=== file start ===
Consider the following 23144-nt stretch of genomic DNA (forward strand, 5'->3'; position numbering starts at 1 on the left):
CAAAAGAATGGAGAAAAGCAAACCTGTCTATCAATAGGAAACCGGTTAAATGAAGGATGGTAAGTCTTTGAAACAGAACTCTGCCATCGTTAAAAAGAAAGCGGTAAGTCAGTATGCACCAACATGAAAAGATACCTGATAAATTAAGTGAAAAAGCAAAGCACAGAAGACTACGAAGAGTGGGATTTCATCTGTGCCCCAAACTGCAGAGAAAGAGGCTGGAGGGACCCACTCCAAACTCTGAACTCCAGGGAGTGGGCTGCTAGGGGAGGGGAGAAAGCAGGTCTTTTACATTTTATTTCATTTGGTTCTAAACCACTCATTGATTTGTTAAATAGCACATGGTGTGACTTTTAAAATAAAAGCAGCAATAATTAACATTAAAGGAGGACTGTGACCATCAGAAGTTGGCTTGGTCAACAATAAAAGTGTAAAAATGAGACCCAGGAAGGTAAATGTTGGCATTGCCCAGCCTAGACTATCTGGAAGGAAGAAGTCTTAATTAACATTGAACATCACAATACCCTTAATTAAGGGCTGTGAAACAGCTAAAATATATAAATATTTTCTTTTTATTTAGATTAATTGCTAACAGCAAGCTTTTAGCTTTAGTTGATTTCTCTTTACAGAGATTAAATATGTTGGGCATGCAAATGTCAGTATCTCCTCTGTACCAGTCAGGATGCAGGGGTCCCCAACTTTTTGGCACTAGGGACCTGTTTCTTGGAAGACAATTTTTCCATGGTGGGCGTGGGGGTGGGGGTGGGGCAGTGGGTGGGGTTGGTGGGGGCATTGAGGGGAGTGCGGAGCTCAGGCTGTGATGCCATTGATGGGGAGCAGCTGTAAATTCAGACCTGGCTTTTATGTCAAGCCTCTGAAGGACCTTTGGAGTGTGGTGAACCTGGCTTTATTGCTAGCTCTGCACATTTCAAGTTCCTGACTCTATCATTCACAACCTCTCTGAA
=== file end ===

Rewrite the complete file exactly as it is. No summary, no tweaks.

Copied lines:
Consider the following 23144-nt stretch of genomic DNA (forward strand, 5'->3'; position numbering starts at 1 on the left):
CAAAAGAATGGAGAAAAGCAAACCTGTCTATCAATAGGAAACCGGTTAAATGAAGGATGGTAAGTCTTTGAAACAGAACTCTGCCATCGTTAAAAAGAAAGCGGTAAGTCAGTATGCACCAACATGAAAAGATACCTGATAAATTAAGTGAAAAAGCAAAGCACAGAAGACTACGAAGAGTGGGATTTCATCTGTGCCCCAAACTGCAGAGAAAGAGGCTGGAGGGACCCACTCCAAACTCTGAACTCCAGGGAGTGGGCTGCTAGGGGAGGGGAGAAAGCAGGTCTTTTACATTTTATTTCATTTGGTTCTAAACCACTCATTGATTTGTTAAATAGCACATGGTGTGACTTTTAAAATAAAAGCAGCAATAATTAACATTAAAGGAGGACTGTGACCATCAGAAGTTGGCTTGGTCAACAATAAAAGTGTAAAAATGAGACCCAGGAAGGTAAATGTTGGCATTGCCCAGCCTAGACTATCTGGAAGGAAGAAGTCTTAATTAACATTGAACATCACAATACCCTTAATTAAGGGCTGTGAAACAGCTAAAATATATAAATATTTTCTTTTTATTTAGATTAATTGCTAACAGCAAGCTTTTAGCTTTAGTTGATTTCTCTTTACAGAGATTAAATATGTTGGGCATGCAAATGTCAGTATCTCCTCTGTACCAGTCAGGATGCAGGGGTCCCCAACTTTTTGGCACTAGGGACCTGTTTCTTGGAAGACAATTTTTCCATGGTGGGCGTGGGGGTGGGGGTGGGGCAGTGGGTGGGGTTGGTGGGGGCATTGAGGGGAGTGCGGAGCTCAGGCTGTGATGCCATTGATGGGGAGCAGCTGTAAATTCAGACCTGGCTTTTATGTCAAGCCTCTGAAGGACCTTTGGAGTGTGGTGAACCTGGCTTTATTGCTAGCTCTGCACATTTCAAGTTCCTGACTCTATCATTCACAACCTCTCTGAA